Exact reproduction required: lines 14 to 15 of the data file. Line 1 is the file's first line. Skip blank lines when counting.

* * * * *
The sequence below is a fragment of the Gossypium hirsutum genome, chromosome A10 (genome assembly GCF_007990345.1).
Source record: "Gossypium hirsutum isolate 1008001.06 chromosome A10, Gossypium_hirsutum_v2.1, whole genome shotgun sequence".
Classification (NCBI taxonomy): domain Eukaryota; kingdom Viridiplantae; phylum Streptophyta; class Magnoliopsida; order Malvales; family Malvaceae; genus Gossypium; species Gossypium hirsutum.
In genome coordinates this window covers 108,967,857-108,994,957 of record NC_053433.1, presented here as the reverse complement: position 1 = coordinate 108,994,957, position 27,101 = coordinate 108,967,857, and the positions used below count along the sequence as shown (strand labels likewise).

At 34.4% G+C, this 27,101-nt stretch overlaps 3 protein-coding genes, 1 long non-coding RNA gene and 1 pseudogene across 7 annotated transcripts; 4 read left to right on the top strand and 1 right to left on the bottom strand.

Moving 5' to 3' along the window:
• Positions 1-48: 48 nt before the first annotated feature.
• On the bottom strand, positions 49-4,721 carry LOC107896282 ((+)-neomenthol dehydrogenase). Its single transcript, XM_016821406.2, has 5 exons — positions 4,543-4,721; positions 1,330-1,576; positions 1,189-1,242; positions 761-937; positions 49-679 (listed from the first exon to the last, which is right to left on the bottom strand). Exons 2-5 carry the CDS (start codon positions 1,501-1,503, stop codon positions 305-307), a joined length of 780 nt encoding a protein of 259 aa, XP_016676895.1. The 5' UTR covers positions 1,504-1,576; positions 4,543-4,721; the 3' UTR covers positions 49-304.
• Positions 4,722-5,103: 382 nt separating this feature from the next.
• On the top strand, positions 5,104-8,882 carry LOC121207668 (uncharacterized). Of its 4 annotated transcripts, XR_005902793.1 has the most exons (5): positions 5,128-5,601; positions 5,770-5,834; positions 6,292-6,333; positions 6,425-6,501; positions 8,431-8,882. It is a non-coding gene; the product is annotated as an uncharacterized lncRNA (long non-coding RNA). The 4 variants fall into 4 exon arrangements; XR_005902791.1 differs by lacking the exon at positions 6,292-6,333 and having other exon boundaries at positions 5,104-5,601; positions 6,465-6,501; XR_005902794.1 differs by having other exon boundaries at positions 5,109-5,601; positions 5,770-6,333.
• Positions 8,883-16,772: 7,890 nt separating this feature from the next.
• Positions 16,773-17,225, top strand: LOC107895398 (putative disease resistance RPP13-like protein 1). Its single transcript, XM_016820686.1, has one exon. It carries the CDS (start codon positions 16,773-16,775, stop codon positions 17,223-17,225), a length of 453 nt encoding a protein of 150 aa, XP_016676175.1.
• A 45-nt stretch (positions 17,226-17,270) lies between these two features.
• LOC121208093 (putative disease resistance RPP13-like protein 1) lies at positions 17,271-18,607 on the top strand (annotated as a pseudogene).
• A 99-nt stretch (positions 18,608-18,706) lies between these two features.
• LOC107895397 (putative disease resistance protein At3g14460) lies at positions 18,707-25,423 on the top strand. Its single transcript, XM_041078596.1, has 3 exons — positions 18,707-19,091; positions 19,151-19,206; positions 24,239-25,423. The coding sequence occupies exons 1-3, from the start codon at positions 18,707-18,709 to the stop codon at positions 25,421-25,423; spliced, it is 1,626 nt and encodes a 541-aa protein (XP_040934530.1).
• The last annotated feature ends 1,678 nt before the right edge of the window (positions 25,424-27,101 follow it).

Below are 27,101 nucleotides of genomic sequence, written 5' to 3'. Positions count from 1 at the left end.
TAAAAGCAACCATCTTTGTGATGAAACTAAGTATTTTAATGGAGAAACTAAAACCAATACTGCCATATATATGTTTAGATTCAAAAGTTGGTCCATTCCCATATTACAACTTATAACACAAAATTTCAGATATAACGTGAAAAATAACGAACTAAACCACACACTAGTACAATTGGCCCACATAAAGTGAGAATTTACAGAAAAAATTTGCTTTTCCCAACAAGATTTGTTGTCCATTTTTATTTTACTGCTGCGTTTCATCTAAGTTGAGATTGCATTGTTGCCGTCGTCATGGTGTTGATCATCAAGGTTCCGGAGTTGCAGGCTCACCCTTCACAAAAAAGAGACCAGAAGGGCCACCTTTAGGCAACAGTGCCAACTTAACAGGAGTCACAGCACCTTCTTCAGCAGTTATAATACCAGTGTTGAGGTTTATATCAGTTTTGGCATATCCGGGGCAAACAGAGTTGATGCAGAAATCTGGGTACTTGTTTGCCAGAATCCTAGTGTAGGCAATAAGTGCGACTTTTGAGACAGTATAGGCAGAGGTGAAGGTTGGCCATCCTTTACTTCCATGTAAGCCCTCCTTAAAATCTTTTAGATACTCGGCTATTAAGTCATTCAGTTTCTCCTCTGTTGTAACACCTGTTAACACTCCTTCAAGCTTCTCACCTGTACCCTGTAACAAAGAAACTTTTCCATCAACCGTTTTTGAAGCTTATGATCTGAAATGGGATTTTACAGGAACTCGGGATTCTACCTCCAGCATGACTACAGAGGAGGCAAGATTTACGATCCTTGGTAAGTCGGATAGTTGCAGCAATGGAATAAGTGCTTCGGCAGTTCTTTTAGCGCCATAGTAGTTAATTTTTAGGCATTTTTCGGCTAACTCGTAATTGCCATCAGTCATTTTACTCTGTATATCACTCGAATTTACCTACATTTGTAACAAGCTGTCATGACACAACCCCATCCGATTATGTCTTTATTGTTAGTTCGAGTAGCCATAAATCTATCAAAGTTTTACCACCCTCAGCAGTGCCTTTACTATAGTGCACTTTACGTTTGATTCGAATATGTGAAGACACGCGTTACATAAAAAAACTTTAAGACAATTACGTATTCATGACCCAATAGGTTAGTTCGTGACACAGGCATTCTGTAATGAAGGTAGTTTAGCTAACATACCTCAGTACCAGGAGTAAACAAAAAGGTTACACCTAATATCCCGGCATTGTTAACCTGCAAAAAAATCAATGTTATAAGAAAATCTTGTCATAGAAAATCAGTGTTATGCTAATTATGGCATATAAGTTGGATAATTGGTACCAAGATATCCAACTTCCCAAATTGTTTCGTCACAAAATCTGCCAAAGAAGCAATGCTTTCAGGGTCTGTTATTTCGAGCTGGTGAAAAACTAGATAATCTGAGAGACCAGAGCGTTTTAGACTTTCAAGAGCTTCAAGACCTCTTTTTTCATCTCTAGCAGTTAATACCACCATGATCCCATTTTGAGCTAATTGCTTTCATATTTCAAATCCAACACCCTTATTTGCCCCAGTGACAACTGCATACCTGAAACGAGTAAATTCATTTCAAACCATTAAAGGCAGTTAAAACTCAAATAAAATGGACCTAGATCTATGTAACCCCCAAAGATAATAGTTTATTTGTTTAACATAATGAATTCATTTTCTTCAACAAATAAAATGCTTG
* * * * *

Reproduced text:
• LOC121208093 (putative disease resistance RPP13-like protein 1) lies at positions 17,271-18,607 on the top strand (annotated as a pseudogene).
• A 99-nt stretch (positions 18,608-18,706) lies between these two features.